The study of behavioral finance is a combination of economics and psychology. People who are experts in behavioral finance examine how people’s emotions affect their financial decisions. Last year, behavioral economist Richard Thaler won the Nobel Prize for his work on this topic.
What many behavioral finance experts have found is that people don’t always make rational decisions when it comes to money. In fact, we kind of do the opposite.
That shouldn’t come as a surprise to anyone, though. We all make financial mistakes from time to time. Many of us wish we would have known more about money when we were younger. We have regrets about purchases and get into debt. It’s human nature to have flaws, especially when it comes to handling money.
So, how does behavioral finance affect debt repayment? Below are some ways that our behaviors and emotions can get us into debt, along with some suggestions on how to combat them to improve financial health.
Only Thinking of the Present
Your future, including your retirement years, seems like it’s a long way away. In fact, according to an episode published on Slate, “One aspect of our nature that’s to blame [for overspending] is called present bias – the human tendency to emphasize now over later.”
For many people, loans don’t seem that bad because they enable us to get the car we want or the education we want right away (and worry about paying it off sometime in the future). Unfortunately, the bills will hit eventually, and what we thought was far away will be here before we know it.
One way to conquer this way of thinking is to know how much you’re paying in interest any time you take on debt. It’s common to think about how much you can afford monthly; instead, think of the total cost of the item you want. Your $20,000 car will actually cost much more over time once you add in interest. The loan you took out to refinish your bathroom means your bathroom might cost much more than that initial $5,000, once you’ve paid for it over time.
Once you know how much interest you’re paying to your financial lenders, you’re less likely to take out loans you don’t need. Save yourself the interest and save up for your purchases ahead of time.
Not Keeping Emotions in Check
How many times have you made a purchase because you wanted to celebrate something or make yourself feel better after a bad day?
Research from NerdWallet showed that “nearly half of Americans (49%) say emotions cause them to spend more than they can reasonably afford.” Stress, excitement and sadness were noted as being the top emotions associated with overspending.
I know I’m guilty of this myself. In fact, just recently, my kids did something I was proud of and instead of going home for lunch, I said, “Let’s go out to eat and celebrate!”
My husband and I, caught up in the emotion of the day, ended up getting cocktails at lunch (something we never do) and then had a $70 bill to pay at the end of the meal.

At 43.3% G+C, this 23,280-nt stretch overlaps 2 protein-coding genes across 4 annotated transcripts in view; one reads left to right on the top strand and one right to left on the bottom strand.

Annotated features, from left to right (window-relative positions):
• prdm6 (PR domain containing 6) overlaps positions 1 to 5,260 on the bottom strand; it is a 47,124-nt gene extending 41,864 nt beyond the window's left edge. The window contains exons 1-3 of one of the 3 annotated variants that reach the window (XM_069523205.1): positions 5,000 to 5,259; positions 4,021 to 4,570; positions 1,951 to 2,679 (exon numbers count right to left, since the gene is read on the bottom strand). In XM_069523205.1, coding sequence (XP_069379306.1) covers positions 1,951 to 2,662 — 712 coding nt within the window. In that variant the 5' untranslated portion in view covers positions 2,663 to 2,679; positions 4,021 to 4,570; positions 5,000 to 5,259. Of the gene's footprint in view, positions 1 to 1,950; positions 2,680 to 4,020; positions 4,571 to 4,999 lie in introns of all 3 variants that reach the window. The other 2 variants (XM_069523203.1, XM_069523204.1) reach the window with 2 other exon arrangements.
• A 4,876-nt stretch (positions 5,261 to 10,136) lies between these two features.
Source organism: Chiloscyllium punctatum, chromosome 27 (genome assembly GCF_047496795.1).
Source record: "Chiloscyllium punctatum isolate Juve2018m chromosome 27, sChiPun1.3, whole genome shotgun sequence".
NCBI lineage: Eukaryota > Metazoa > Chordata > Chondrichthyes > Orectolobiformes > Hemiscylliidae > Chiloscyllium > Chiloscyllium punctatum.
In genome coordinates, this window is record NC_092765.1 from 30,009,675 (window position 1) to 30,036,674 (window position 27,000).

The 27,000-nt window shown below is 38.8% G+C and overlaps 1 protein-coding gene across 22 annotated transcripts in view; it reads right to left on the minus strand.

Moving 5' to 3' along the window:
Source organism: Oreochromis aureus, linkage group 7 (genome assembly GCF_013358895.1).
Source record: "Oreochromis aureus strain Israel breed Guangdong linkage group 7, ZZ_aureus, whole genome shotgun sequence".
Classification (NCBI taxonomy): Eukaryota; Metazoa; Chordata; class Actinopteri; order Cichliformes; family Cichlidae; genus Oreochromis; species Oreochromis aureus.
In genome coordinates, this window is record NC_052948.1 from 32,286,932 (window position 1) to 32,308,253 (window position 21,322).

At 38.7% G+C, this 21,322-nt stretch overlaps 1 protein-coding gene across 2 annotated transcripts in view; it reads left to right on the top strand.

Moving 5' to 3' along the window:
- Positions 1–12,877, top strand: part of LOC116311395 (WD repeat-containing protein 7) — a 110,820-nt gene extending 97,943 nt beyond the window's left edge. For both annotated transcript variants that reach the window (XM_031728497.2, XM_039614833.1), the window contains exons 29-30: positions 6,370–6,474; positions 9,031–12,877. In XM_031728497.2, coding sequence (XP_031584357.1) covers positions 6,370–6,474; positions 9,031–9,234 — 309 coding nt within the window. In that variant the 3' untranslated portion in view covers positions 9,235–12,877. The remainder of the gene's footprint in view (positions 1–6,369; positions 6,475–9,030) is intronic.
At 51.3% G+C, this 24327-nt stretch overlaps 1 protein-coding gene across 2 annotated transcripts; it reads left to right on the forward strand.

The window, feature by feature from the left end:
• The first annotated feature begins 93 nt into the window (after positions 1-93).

After this meal, my husband and I both felt sheepish. We let our emotions take over when it came to spending decisions and spent a lot on eating out instead of eating at home. This is how many people end up in debt – they spend money after giving way to a strong emotion.
The best way to combat this and to prevent going further into debt is to take a pause before you make a decision or a purchase. Ask yourself, “Am I buying this because I need it or because I feel happy/sad right now?” Sometimes, taking a pause and doing a check of your emotions can prevent you from making a spending misstep.
Not Automating Your Finances
Thaler used his research to encourage companies to automatically enroll their employees in 401(k) plans. The reason is that if left to their own devices, people neglect to enroll in retirement plans and, instead, use their earnings for other things. One article estimates that because of Thaler’s research, he helped add $29.6 billion to retirement accounts.
The same idea applies to debt repayment. I automate every single debt payment that I can. This includes my credit card payment and all of our student loan payments, which are thousands of dollars a month. Automating my payments prevents me from paying them late. This setup also reminds me to watch my spending because everything is auto-deducted, and I don’t want to overdraft.
If you don’t automate your debt payments, you run the risk of spending that money on other things.
Ultimately, learning a little bit about behavioral finance can help us to repay our debt more confidently and quickly. Also, try not to beat yourself up if you’ve spent irrationally in the past. Behavioral finance shows us that humans often spend based on emotions and get into debt because they’re thinking only of the present, not the future. However, by being more aware of this, you can help improve your financial situation, to build a more sound financial future.
What helps you to make financial decisions for the present and the future? Let us know in the comments below!
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